Forgot your password?

Beware of fake silver bullion

By Edited Feb 25, 2016 0 0

Fake Engelhard Prospector

We recently won an online auction for 20 "Engelhard" prospector silver rounds at just about spot price, $30 each.  The seller had 2 feedback, probably explaining why the auction closed so low.  Each round came in its own plastic airtight capsule, and each was gleaming white.  We were suspicious.  After all, these rounds are dated 1984, and even in an airtight silver usually tarnishes.

The rounds weighed between 30.5 and 30.9 grams each.  That's also a problem.  A troy ounce is 31.14 grams.  Sure, 30.9 is pretty close, but we weighed a bunch of other silver rounds and bars we have, including an Engelhard ounce bar.  All weighed at least 31 grams, usually more, like 31.1 - 31.4.  This made us more suspicious.

Digging into a fake silver round

We took a screwdriver and a hammer and went to work on one of the 20 rounds, to see if we would find a smoking gun under a thin coating of silver.  Unfortunately that was inconclusive; it still looked silver.

Finally we took these all to a local coin shop.  They weighed them and said they could be real.  I let them file into the one I already attacked with the screwdriver.  They applied the acid test.  Then they concluded these were totally fake!  It was satisfying to have an answer.

File and acid test on fake Engelhard silver round
The seller on the auction site had requested I leave positive feedback immediately after I received the rounds.  That is a little suspicious too.  If you use the most well-known auction site, you are usually protected against loss to fraudulent sales, like this one.  But not if you leave the seller positive feedback before you discover the fraud.  We have also seen fake gold coins from popular auction sites, but those too were far underweight, so easy to detect.  So don't be rushed into leaving positive feedback before you have satisfied yourself that what you received is really what you paid for.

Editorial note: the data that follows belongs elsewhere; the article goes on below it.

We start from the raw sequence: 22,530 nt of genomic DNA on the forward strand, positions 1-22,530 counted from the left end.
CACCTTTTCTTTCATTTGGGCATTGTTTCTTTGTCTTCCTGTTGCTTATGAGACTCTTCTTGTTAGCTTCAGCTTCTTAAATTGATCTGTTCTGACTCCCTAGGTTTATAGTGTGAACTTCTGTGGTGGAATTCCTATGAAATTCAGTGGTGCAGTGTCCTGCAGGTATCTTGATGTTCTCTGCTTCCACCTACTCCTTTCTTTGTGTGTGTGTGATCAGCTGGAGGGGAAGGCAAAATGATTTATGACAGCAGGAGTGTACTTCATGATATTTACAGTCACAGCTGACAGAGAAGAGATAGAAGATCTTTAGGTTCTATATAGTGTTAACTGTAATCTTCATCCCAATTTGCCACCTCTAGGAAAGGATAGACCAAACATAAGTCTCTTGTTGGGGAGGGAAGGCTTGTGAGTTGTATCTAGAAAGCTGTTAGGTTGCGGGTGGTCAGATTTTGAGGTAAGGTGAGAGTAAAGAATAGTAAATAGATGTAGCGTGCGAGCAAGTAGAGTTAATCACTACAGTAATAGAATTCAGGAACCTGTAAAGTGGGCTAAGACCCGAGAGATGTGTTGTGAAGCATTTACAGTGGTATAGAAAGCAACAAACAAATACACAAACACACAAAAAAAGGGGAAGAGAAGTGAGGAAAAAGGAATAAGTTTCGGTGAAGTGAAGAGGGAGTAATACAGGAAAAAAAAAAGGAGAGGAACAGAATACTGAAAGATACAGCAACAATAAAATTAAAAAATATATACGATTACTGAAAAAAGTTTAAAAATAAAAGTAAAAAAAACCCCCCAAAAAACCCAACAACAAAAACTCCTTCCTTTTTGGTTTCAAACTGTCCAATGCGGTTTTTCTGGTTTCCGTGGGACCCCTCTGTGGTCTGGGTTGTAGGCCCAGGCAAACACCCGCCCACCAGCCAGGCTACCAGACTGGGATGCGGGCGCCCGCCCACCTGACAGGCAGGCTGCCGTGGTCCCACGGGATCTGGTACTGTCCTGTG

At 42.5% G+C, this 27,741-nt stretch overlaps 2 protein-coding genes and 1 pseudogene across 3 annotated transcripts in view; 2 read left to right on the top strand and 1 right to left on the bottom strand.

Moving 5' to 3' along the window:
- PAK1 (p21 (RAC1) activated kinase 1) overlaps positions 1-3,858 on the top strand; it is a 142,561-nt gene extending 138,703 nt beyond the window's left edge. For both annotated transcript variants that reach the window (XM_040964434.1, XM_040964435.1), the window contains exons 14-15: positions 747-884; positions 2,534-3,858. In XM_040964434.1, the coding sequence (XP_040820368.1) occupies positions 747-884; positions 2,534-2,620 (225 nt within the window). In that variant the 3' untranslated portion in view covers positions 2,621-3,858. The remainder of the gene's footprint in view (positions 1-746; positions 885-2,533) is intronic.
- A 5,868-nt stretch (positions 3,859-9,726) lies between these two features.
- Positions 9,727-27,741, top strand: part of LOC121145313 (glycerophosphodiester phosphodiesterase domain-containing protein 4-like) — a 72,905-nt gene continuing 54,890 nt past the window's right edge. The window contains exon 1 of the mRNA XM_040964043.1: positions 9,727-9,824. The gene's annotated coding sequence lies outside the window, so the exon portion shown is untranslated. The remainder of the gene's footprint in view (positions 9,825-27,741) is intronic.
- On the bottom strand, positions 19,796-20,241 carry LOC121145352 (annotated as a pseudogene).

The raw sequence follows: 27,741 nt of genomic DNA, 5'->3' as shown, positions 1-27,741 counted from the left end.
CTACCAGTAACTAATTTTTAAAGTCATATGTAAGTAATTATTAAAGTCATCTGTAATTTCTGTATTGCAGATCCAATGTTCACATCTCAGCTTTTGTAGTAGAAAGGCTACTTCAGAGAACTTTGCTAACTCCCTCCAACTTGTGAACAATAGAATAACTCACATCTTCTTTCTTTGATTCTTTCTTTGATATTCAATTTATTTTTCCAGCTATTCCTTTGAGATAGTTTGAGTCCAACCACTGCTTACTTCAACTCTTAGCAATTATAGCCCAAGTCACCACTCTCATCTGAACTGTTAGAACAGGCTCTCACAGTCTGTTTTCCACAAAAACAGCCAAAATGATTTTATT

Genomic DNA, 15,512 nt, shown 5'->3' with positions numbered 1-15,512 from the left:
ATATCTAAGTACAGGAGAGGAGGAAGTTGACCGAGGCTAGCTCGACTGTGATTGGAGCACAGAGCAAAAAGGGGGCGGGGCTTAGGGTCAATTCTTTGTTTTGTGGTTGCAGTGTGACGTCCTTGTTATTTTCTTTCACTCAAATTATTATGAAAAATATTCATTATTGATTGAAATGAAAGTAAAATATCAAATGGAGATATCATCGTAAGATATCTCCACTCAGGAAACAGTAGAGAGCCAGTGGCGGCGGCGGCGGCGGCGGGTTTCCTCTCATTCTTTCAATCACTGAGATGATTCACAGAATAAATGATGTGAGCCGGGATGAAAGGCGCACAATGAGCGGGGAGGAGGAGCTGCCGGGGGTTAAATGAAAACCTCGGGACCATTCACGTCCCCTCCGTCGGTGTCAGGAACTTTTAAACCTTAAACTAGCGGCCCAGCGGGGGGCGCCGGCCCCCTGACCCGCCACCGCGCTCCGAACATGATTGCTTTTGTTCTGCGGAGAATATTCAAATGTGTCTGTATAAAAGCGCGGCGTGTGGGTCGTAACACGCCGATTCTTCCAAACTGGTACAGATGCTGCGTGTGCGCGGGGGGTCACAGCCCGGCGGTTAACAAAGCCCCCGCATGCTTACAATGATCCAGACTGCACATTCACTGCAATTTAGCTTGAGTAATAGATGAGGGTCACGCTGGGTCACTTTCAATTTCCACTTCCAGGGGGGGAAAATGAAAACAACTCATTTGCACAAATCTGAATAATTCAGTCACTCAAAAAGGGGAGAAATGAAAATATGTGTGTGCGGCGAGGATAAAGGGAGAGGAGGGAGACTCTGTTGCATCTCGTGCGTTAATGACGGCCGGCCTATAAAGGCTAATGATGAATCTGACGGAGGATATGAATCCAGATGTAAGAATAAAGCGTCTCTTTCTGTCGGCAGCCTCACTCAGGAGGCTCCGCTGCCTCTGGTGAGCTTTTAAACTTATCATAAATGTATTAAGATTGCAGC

At the coin shop, the dealers, who looked to be in their 70's, said they had seen more and more good fake coins.  They believe these fakes come from China.   Usually, they said, the weight was too far off to be hard to detect.  But now, like these Engelhard 1984 Prospector rounds, the weight is very close so it is not easy to tell.

Be careful out there.  These are not just on popular auction sites.  They can be in your local coin shop, from the popular online metals exchanges, anywhere a buyer isn't careful enough to inspect their goods on arrival.  Don't be the dope.



Add a new comment - No HTML
You must be logged in and verified to post a comment. Please log in or sign up to comment.

Explore InfoBarrel

Auto Business & Money Entertainment Environment Health History Home & Garden InfoBarrel University Lifestyle Sports Technology Travel & Places
© Copyright 2008 - 2016 by Hinzie Media Inc. Terms of Service Privacy Policy XML Sitemap

Follow IB Business & Money